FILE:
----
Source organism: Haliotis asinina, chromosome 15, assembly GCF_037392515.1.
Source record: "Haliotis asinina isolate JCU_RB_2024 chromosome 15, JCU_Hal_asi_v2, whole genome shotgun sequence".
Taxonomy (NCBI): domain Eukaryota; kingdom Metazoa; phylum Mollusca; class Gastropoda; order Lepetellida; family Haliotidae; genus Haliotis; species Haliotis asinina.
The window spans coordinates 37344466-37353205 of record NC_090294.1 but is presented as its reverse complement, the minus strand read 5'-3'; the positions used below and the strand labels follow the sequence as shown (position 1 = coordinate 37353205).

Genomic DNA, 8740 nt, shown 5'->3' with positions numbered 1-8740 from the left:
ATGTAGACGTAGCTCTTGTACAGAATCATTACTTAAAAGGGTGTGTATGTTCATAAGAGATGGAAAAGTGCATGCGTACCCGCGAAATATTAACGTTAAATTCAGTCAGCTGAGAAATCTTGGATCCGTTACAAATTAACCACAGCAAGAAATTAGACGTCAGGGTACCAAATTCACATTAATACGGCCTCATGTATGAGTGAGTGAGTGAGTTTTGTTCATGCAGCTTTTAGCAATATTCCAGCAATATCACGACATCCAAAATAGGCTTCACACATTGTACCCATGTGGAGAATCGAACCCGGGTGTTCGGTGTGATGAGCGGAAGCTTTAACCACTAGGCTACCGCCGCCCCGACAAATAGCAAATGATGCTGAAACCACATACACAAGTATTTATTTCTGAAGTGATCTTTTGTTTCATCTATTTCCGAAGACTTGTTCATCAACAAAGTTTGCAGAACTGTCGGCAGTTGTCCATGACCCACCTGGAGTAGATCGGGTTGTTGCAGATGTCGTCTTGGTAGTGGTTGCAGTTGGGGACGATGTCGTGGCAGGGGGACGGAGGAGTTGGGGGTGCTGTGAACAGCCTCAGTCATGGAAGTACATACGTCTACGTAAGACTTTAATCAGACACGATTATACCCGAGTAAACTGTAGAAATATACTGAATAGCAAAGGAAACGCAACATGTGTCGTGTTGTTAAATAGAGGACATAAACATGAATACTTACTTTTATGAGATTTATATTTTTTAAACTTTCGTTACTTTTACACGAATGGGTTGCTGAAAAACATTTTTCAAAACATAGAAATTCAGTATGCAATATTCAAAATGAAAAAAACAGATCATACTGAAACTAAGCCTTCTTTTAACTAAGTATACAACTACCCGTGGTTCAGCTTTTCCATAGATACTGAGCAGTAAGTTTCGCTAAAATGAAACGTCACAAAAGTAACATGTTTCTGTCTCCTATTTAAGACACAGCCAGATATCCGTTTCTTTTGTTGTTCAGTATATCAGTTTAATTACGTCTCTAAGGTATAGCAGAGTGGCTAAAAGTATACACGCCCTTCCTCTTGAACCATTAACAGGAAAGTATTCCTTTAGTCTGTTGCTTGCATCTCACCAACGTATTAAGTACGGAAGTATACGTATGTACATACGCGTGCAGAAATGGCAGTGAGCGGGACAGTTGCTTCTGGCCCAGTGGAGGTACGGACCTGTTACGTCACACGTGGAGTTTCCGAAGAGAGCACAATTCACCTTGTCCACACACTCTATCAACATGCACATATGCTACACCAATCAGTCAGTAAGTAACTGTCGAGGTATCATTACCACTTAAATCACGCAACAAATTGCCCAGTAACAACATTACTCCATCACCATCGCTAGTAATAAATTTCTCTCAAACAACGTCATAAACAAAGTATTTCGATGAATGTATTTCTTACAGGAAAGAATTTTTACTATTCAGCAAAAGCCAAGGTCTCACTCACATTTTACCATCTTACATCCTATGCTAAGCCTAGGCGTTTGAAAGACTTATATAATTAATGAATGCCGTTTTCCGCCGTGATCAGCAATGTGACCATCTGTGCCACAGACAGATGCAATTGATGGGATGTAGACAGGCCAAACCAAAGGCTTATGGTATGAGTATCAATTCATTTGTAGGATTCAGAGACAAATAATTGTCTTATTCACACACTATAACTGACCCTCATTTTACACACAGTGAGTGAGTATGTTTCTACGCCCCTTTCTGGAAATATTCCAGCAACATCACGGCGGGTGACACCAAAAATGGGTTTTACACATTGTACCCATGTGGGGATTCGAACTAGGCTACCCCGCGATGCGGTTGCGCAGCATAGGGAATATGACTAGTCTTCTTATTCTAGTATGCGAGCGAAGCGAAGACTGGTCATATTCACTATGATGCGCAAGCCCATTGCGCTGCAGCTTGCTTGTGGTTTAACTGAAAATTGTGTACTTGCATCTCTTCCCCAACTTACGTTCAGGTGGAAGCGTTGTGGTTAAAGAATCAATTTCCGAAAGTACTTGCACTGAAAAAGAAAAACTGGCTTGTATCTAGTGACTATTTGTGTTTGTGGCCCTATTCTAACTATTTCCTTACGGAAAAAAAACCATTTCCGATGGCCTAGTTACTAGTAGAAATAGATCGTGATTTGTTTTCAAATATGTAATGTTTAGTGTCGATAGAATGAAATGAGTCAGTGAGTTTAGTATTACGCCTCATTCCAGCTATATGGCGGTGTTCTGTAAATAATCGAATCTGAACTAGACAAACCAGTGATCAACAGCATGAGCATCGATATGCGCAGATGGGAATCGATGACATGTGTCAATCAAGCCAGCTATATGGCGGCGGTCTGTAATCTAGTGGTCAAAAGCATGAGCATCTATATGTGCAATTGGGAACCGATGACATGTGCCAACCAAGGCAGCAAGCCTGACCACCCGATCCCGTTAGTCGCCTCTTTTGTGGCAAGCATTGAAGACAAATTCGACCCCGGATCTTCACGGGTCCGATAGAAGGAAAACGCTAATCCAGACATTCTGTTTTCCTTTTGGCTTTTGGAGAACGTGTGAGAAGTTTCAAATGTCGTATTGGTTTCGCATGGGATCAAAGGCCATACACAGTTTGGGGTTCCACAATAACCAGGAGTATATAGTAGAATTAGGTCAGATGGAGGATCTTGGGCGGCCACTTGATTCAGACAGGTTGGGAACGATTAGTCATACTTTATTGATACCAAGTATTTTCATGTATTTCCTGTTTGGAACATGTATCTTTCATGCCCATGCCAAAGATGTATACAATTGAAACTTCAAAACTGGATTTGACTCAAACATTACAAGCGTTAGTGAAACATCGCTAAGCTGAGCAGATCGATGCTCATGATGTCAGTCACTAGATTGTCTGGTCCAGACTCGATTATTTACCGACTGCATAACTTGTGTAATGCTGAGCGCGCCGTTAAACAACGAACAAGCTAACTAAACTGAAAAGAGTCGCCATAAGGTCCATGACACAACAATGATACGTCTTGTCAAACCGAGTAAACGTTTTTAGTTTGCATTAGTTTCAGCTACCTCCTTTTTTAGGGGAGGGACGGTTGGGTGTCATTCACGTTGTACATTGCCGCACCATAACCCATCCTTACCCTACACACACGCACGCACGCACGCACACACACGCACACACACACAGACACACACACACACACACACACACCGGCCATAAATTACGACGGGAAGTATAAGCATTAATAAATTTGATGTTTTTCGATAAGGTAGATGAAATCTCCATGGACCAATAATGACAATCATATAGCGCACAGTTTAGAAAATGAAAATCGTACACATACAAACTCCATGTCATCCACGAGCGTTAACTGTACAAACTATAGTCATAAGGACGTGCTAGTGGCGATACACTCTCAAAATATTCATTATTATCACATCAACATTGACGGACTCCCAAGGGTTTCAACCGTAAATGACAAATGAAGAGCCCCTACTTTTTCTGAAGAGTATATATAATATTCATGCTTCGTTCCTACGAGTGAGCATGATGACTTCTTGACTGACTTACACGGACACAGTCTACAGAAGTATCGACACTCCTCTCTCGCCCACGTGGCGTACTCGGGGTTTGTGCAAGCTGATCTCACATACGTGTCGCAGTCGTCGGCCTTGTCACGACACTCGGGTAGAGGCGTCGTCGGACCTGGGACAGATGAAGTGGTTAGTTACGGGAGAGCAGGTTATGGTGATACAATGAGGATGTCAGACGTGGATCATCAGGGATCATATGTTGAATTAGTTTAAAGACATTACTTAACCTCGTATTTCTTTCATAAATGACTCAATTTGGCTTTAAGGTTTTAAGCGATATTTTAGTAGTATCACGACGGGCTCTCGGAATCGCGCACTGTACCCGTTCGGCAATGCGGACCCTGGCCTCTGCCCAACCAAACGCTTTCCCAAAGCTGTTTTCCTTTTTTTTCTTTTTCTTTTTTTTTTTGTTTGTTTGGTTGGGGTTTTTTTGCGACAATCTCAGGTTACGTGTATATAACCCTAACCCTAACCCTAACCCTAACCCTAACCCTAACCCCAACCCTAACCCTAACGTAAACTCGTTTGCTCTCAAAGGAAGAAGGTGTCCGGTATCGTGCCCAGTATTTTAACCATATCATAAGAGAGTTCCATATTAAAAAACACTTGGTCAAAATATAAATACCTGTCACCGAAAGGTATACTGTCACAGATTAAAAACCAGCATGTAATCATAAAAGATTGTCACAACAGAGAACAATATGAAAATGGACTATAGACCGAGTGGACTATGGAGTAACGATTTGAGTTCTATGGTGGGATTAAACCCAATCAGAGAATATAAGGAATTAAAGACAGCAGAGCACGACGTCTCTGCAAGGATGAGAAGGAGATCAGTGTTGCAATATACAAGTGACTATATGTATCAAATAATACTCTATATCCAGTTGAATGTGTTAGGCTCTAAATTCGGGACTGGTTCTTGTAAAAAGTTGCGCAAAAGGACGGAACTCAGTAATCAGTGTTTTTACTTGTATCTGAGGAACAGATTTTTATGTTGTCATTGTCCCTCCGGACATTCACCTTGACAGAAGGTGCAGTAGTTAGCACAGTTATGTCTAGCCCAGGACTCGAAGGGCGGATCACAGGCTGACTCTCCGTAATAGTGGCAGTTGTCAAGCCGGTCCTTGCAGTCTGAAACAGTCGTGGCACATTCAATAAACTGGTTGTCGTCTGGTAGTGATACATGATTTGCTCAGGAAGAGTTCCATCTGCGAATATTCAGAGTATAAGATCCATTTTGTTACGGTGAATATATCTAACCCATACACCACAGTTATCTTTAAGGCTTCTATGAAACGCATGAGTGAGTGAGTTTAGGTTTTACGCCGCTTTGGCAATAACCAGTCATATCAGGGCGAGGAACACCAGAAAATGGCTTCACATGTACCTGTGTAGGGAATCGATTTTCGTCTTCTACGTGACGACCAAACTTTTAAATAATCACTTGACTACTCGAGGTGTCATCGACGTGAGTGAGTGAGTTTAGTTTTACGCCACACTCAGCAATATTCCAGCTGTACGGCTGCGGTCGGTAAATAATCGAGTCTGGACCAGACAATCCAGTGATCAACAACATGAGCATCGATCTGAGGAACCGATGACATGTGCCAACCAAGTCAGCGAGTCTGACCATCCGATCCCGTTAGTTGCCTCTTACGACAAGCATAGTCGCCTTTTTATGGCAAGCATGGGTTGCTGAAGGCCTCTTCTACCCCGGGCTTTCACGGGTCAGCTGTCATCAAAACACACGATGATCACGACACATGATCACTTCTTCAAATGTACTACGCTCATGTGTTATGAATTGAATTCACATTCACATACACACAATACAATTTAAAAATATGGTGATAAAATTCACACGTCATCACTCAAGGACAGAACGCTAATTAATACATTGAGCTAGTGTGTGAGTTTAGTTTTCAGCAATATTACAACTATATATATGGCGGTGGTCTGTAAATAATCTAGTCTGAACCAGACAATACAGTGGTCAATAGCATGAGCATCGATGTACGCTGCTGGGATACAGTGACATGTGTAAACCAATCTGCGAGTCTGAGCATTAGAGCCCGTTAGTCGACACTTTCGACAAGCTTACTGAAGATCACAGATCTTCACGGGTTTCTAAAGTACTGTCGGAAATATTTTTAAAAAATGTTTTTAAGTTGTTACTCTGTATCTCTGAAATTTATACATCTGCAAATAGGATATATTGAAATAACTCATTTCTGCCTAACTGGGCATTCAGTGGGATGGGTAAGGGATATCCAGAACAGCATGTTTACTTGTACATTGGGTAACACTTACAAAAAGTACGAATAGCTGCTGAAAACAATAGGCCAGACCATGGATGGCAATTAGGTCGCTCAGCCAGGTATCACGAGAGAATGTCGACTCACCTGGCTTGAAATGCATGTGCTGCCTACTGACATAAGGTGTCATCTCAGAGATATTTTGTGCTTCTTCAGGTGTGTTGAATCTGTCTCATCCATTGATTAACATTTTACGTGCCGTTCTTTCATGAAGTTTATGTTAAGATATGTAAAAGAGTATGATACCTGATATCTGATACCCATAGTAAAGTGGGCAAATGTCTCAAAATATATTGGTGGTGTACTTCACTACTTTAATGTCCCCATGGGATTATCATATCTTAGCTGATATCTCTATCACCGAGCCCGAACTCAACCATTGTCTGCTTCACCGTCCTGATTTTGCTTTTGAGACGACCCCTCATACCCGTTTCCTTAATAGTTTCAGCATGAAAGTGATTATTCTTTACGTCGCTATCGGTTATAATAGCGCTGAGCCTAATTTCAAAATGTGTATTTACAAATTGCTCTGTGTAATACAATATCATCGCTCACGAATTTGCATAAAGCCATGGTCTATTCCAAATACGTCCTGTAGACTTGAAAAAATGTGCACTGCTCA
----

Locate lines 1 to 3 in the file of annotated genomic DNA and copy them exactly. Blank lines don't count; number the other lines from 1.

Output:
Source organism: Haliotis asinina, chromosome 15, assembly GCF_037392515.1.
Source record: "Haliotis asinina isolate JCU_RB_2024 chromosome 15, JCU_Hal_asi_v2, whole genome shotgun sequence".
Taxonomy (NCBI): domain Eukaryota; kingdom Metazoa; phylum Mollusca; class Gastropoda; order Lepetellida; family Haliotidae; genus Haliotis; species Haliotis asinina.